Back in print, a science fiction metaphysical thriller by a writer who has been garnering cult status
"I have always admired Anna Kavan among the few writers who dared to explore the nocturnal world of our dreams, fantasies, and imagination". -- Anais Nin, from an unpublished Introduction to Ice
"Ice represents one of the high points of science fiction...a catastrophe novel which goes as far beyond Ballard as Ballard is beyond Wyndham, sailing into the chilly air of metaphysics. It looks sideways at its great contemporary among pornographic novels, Pauline Reage's Story of O. Even more, it is its own self, mysterious...an enigma -- like all the greatest science fiction, approaching despair". -- Brian Aldiss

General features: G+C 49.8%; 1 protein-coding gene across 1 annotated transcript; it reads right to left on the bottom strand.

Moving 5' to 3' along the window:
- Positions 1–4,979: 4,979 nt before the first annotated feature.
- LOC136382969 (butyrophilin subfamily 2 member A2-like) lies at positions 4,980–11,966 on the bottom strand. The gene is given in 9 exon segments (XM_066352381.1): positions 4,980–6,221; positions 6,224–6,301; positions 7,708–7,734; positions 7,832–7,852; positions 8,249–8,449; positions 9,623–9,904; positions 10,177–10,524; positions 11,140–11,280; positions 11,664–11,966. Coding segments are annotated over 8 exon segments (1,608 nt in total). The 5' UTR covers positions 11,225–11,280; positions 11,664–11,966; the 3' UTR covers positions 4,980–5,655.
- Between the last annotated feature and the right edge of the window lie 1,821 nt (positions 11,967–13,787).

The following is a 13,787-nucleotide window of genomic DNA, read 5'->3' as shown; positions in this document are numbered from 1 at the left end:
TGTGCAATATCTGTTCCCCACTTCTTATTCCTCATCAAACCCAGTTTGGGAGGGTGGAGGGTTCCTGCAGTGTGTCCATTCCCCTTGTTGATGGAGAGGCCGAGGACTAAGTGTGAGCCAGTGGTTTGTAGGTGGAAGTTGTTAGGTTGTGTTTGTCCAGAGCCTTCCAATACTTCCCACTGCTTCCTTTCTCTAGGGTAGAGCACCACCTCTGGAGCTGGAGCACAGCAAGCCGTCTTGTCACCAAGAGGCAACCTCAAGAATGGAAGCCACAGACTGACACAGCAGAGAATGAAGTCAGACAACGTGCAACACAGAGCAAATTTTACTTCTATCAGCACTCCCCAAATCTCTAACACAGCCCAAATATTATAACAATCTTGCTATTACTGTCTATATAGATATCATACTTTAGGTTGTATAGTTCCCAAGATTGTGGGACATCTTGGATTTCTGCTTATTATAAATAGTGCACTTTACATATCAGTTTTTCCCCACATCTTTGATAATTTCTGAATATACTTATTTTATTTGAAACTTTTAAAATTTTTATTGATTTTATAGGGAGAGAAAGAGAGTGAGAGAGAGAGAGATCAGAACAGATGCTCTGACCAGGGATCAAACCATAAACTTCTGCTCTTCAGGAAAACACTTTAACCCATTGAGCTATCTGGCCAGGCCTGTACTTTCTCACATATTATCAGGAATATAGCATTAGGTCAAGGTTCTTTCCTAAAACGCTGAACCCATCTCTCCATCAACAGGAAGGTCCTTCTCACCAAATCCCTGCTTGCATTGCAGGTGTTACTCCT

Ice was chosen by Brian Aldiss as the best science fiction work of 1967. A brilliant and memorable novel, the narrator and a man known as the warden search for an elusive girl in a surreal landscape of ice and snow, the result of a nuclear disaster. The country has been invaded; it is being run by a secret government and is under imminent threat of total nuclear destruction. With the narrator, the reader is swept into a hallucinatory quest through the interminable and encroaching walls of ice. Written while Kavan was addicted to heroin, it was the last of her novels to be published before she died in 1968. Ice was originally published by Doubleday (1970).